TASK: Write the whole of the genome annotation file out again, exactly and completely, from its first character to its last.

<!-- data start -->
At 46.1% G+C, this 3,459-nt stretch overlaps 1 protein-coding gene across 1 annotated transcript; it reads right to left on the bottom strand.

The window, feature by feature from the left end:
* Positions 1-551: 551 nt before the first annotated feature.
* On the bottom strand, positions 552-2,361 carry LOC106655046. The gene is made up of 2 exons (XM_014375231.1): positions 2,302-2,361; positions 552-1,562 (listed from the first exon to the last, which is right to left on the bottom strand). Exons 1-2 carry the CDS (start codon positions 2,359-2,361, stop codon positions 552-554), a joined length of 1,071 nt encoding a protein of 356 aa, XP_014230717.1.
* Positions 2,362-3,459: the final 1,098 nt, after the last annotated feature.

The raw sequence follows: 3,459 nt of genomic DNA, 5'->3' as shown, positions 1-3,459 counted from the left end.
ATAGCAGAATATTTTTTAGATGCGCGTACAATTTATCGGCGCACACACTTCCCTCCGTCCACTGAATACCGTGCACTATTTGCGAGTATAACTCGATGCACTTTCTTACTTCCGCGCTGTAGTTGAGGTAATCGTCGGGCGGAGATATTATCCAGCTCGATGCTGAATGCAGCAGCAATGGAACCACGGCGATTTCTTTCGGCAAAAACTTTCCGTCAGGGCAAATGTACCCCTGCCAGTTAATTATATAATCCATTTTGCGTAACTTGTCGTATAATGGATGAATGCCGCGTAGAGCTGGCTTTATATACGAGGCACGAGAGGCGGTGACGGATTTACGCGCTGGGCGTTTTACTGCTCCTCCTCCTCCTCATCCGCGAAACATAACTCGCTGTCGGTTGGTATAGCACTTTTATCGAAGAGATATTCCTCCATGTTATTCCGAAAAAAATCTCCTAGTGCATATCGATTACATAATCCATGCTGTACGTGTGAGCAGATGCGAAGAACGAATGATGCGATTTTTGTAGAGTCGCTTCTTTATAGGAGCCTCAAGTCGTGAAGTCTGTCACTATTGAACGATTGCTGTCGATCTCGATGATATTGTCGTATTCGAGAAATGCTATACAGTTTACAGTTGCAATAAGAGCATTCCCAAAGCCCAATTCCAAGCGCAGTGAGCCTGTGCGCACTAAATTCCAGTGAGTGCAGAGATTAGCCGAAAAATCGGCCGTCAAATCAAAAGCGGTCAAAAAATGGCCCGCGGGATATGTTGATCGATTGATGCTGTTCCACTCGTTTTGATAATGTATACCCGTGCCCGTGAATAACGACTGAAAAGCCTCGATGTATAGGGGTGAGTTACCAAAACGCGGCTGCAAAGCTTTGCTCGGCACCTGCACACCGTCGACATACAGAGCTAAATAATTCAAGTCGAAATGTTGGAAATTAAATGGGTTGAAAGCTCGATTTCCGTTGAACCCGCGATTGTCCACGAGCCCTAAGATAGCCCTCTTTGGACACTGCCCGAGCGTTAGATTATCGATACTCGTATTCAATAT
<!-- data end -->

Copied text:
At 46.1% G+C, this 3,459-nt stretch overlaps 1 protein-coding gene across 1 annotated transcript; it reads right to left on the bottom strand.

The window, feature by feature from the left end:
* Positions 1-551: 551 nt before the first annotated feature.
* On the bottom strand, positions 552-2,361 carry LOC106655046. The gene is made up of 2 exons (XM_014375231.1): positions 2,302-2,361; positions 552-1,562 (listed from the first exon to the last, which is right to left on the bottom strand). Exons 1-2 carry the CDS (start codon positions 2,359-2,361, stop codon positions 552-554), a joined length of 1,071 nt encoding a protein of 356 aa, XP_014230717.1.
* Positions 2,362-3,459: the final 1,098 nt, after the last annotated feature.

The raw sequence follows: 3,459 nt of genomic DNA, 5'->3' as shown, positions 1-3,459 counted from the left end.
ATAGCAGAATATTTTTTAGATGCGCGTACAATTTATCGGCGCACACACTTCCCTCCGTCCACTGAATACCGTGCACTATTTGCGAGTATAACTCGATGCACTTTCTTACTTCCGCGCTGTAGTTGAGGTAATCGTCGGGCGGAGATATTATCCAGCTCGATGCTGAATGCAGCAGCAATGGAACCACGGCGATTTCTTTCGGCAAAAACTTTCCGTCAGGGCAAATGTACCCCTGCCAGTTAATTATATAATCCATTTTGCGTAACTTGTCGTATAATGGATGAATGCCGCGTAGAGCTGGCTTTATATACGAGGCACGAGAGGCGGTGACGGATTTACGCGCTGGGCGTTTTACTGCTCCTCCTCCTCCTCATCCGCGAAACATAACTCGCTGTCGGTTGGTATAGCACTTTTATCGAAGAGATATTCCTCCATGTTATTCCGAAAAAAATCTCCTAGTGCATATCGATTACATAATCCATGCTGTACGTGTGAGCAGATGCGAAGAACGAATGATGCGATTTTTGTAGAGTCGCTTCTTTATAGGAGCCTCAAGTCGTGAAGTCTGTCACTATTGAACGATTGCTGTCGATCTCGATGATATTGTCGTATTCGAGAAATGCTATACAGTTTACAGTTGCAATAAGAGCATTCCCAAAGCCCAATTCCAAGCGCAGTGAGCCTGTGCGCACTAAATTCCAGTGAGTGCAGAGATTAGCCGAAAAATCGGCCGTCAAATCAAAAGCGGTCAAAAAATGGCCCGCGGGATATGTTGATCGATTGATGCTGTTCCACTCGTTTTGATAATGTATACCCGTGCCCGTGAATAACGACTGAAAAGCCTCGATGTATAGGGGTGAGTTACCAAAACGCGGCTGCAAAGCTTTGCTCGGCACCTGCACACCGTCGACATACAGAGCTAAATAATTCAAGTCGAAATGTTGGAAATTAAATGGGTTGAAAGCTCGATTTCCGTTGAACCCGCGATTGTCCACGAGCCCTAAGATAGCCCTCTTTGGACACTGCCCGAGCGTTAGATTATCGATACTCGTATTCAATAT